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Casa de los Babys

Adoptive Families’ editor Beth Kracklauer sat down with director John Sayles to talk about his new movie, Casa de los Babys, a thought-provoking look at international adoption.



Casa de los Babys, the latest feature from veteran director John Sayles, has sparked a lot of discussion in the adoption community. The story unfolds in an unspecified Latin American country, where a group of women from the U.S. waits to adopt. Economics, cultural contrasts, fate, and longing coalesce in a thought-provoking portrait of childless parents, parentless children, and the forces that bring them together. We spoke to John Sayles recently about how he came to make this movie, and what he learned along the way.

Adoptive Families: Why did you choose not to identify the country in which the movie is set?

John Sayles: I wrote to every Latin American country and got their adoption laws, and one of the reasons I set it in a non-specific country is that those laws change so often. Right now, Chile probably has the longest residency requirement—as long as two months, sometimes three. It's a hardship for people who don't have much money, but the requirement's not there just to soak more money out of [Americans who travel to adopt]. It's really about making sure these [potential parents] are stable people.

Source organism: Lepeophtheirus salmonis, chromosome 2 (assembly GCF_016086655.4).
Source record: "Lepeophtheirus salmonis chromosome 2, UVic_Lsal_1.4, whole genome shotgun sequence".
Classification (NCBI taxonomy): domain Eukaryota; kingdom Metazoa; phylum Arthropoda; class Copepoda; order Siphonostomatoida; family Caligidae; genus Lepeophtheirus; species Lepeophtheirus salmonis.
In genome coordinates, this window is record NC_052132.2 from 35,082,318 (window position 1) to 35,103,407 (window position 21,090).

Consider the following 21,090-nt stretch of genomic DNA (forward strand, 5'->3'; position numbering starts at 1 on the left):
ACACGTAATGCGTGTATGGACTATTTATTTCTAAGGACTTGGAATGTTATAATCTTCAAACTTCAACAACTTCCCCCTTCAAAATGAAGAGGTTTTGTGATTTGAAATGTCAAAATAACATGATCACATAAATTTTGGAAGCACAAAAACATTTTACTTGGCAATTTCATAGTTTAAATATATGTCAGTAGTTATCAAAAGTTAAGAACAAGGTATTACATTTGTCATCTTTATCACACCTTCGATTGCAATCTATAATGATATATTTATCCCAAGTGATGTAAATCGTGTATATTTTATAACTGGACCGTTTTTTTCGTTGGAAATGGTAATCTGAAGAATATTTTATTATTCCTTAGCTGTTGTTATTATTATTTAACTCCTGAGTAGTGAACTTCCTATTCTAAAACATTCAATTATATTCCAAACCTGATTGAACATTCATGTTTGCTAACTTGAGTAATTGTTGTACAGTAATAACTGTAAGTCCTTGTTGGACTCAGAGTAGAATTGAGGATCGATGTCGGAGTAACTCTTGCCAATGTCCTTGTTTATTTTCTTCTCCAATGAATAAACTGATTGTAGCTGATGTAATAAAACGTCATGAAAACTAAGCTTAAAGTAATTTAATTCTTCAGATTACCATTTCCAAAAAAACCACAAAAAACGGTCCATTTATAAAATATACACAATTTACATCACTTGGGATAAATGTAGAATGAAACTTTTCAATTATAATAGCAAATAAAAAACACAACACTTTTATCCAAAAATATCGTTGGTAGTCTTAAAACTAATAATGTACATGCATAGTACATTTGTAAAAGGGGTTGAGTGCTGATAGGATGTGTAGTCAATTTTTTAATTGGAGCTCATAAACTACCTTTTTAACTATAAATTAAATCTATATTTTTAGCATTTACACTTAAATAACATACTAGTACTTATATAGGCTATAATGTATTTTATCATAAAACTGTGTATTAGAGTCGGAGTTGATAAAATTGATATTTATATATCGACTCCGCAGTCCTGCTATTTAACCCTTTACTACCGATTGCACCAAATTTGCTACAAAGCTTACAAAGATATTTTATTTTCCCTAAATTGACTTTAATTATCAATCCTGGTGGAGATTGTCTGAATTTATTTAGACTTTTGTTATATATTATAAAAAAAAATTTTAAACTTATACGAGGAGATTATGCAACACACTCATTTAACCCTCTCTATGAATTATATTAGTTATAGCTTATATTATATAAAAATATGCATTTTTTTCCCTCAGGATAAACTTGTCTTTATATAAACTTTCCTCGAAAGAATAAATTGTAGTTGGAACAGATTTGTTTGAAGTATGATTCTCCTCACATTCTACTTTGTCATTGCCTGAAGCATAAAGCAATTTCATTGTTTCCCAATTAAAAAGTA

AF: And why did you choose Latin America?

JS: It's part of our country, part of our history. About a third of our country once was Mexico. And Latinos have recently exceeded African Americans as our country's biggest minority. If you hear a second language being spoken, in most places it's Spanish. Once I taught myself the language, it was a window.

I hope that in Latin America, people will recognize [the Latin American] characters and say, "This is a movie about people who are visited by a bunch of gringas who want to adopt their children, and how they [deal with] them." Perhaps Americans will go to the movie because they think it's about a bunch of Americans, and then they'll realize, "Oh, there's a whole other half to this story, other people I'm going to meet, and they're three-dimensional, too."

AF: What sort of future do you imagine for the children the North American characters in the movie are waiting to adopt?

JS: Prejudice has changed in this country. If you look at our armed forces, it looks like a Benetton ad. And you see many more mixed adoptive families than you did in the 50s, 60s, or 70s. There's this paradox: In certain cases, the kids are available for adoption [in Latin American countries] because the wealthier classes in those countries look down on the groups of people who tend to have kids who need adopting. You know, "I'm not having an Indian in my family." So the kid goes unadopted, and then an American comes along and says, "I want to adopt a kid who needs adopting."

AF: About halfway through the movie, there's a highly charged scene in which Marcia Gay Harden's character suggests to her adoption attorney that there will be "more money in it" for him if he expedites her paperwork. Why did you choose to include that scene?